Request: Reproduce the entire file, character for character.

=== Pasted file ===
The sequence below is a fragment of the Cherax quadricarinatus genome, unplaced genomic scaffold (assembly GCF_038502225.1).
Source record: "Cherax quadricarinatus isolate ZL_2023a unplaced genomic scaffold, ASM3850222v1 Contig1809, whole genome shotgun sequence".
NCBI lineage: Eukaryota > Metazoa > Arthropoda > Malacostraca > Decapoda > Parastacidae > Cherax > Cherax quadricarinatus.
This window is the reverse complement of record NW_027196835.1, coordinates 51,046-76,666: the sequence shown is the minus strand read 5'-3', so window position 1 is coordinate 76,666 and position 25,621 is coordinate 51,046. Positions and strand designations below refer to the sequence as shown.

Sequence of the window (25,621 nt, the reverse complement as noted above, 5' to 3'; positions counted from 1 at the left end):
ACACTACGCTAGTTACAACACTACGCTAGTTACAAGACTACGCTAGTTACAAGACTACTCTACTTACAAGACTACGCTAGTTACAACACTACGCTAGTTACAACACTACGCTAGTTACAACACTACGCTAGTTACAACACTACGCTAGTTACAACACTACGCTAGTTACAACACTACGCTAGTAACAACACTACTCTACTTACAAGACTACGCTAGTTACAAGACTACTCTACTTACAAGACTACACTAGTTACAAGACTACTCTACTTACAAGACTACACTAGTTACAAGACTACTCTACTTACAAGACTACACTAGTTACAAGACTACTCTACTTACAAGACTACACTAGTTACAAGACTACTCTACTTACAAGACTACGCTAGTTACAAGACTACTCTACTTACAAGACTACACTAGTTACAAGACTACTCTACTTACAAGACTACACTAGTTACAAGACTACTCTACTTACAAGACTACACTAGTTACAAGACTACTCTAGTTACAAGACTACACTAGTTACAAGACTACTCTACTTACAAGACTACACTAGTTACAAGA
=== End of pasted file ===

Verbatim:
The sequence below is a fragment of the Cherax quadricarinatus genome, unplaced genomic scaffold (assembly GCF_038502225.1).
Source record: "Cherax quadricarinatus isolate ZL_2023a unplaced genomic scaffold, ASM3850222v1 Contig1809, whole genome shotgun sequence".
NCBI lineage: Eukaryota > Metazoa > Arthropoda > Malacostraca > Decapoda > Parastacidae > Cherax > Cherax quadricarinatus.
This window is the reverse complement of record NW_027196835.1, coordinates 51,046-76,666: the sequence shown is the minus strand read 5'-3', so window position 1 is coordinate 76,666 and position 25,621 is coordinate 51,046. Positions and strand designations below refer to the sequence as shown.

Sequence of the window (25,621 nt, the reverse complement as noted above, 5' to 3'; positions counted from 1 at the left end):
ACACTACGCTAGTTACAACACTACGCTAGTTACAAGACTACGCTAGTTACAAGACTACTCTACTTACAAGACTACGCTAGTTACAACACTACGCTAGTTACAACACTACGCTAGTTACAACACTACGCTAGTTACAACACTACGCTAGTTACAACACTACGCTAGTTACAACACTACGCTAGTAACAACACTACTCTACTTACAAGACTACGCTAGTTACAAGACTACTCTACTTACAAGACTACACTAGTTACAAGACTACTCTACTTACAAGACTACACTAGTTACAAGACTACTCTACTTACAAGACTACACTAGTTACAAGACTACTCTACTTACAAGACTACACTAGTTACAAGACTACTCTACTTACAAGACTACGCTAGTTACAAGACTACTCTACTTACAAGACTACACTAGTTACAAGACTACTCTACTTACAAGACTACACTAGTTACAAGACTACTCTACTTACAAGACTACACTAGTTACAAGACTACTCTAGTTACAAGACTACACTAGTTACAAGACTACTCTACTTACAAGACTACACTAGTTACAAGA